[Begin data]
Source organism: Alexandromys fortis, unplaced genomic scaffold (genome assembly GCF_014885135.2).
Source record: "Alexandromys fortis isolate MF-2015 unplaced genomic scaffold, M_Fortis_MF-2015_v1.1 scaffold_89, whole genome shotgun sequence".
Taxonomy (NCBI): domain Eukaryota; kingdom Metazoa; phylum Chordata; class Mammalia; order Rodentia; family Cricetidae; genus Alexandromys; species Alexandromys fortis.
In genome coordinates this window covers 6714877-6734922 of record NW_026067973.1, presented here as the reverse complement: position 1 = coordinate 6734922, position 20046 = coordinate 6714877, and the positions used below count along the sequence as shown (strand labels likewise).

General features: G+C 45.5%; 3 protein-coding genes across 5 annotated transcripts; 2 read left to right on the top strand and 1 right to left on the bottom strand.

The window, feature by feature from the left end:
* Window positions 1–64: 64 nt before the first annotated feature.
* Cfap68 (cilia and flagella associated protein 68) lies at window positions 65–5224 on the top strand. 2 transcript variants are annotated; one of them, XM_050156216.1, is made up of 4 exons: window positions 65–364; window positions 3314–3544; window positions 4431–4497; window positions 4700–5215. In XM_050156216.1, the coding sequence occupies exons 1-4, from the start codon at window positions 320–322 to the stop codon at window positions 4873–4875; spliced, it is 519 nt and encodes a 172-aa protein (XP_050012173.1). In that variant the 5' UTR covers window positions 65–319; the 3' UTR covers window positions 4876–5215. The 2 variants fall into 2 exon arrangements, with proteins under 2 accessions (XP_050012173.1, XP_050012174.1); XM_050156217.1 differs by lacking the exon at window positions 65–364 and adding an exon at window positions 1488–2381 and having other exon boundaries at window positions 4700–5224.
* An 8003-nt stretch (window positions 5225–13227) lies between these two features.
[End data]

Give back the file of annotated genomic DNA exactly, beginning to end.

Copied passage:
Source organism: Alexandromys fortis, unplaced genomic scaffold (genome assembly GCF_014885135.2).
Source record: "Alexandromys fortis isolate MF-2015 unplaced genomic scaffold, M_Fortis_MF-2015_v1.1 scaffold_89, whole genome shotgun sequence".
Taxonomy (NCBI): domain Eukaryota; kingdom Metazoa; phylum Chordata; class Mammalia; order Rodentia; family Cricetidae; genus Alexandromys; species Alexandromys fortis.
In genome coordinates this window covers 6714877-6734922 of record NW_026067973.1, presented here as the reverse complement: position 1 = coordinate 6734922, position 20046 = coordinate 6714877, and the positions used below count along the sequence as shown (strand labels likewise).

General features: G+C 45.5%; 3 protein-coding genes across 5 annotated transcripts; 2 read left to right on the top strand and 1 right to left on the bottom strand.

The window, feature by feature from the left end:
* Window positions 1–64: 64 nt before the first annotated feature.
* Cfap68 (cilia and flagella associated protein 68) lies at window positions 65–5224 on the top strand. 2 transcript variants are annotated; one of them, XM_050156216.1, is made up of 4 exons: window positions 65–364; window positions 3314–3544; window positions 4431–4497; window positions 4700–5215. In XM_050156216.1, the coding sequence occupies exons 1-4, from the start codon at window positions 320–322 to the stop codon at window positions 4873–4875; spliced, it is 519 nt and encodes a 172-aa protein (XP_050012173.1). In that variant the 5' UTR covers window positions 65–319; the 3' UTR covers window positions 4876–5215. The 2 variants fall into 2 exon arrangements, with proteins under 2 accessions (XP_050012173.1, XP_050012174.1); XM_050156217.1 differs by lacking the exon at window positions 65–364 and adding an exon at window positions 1488–2381 and having other exon boundaries at window positions 4700–5224.
* An 8003-nt stretch (window positions 5225–13227) lies between these two features.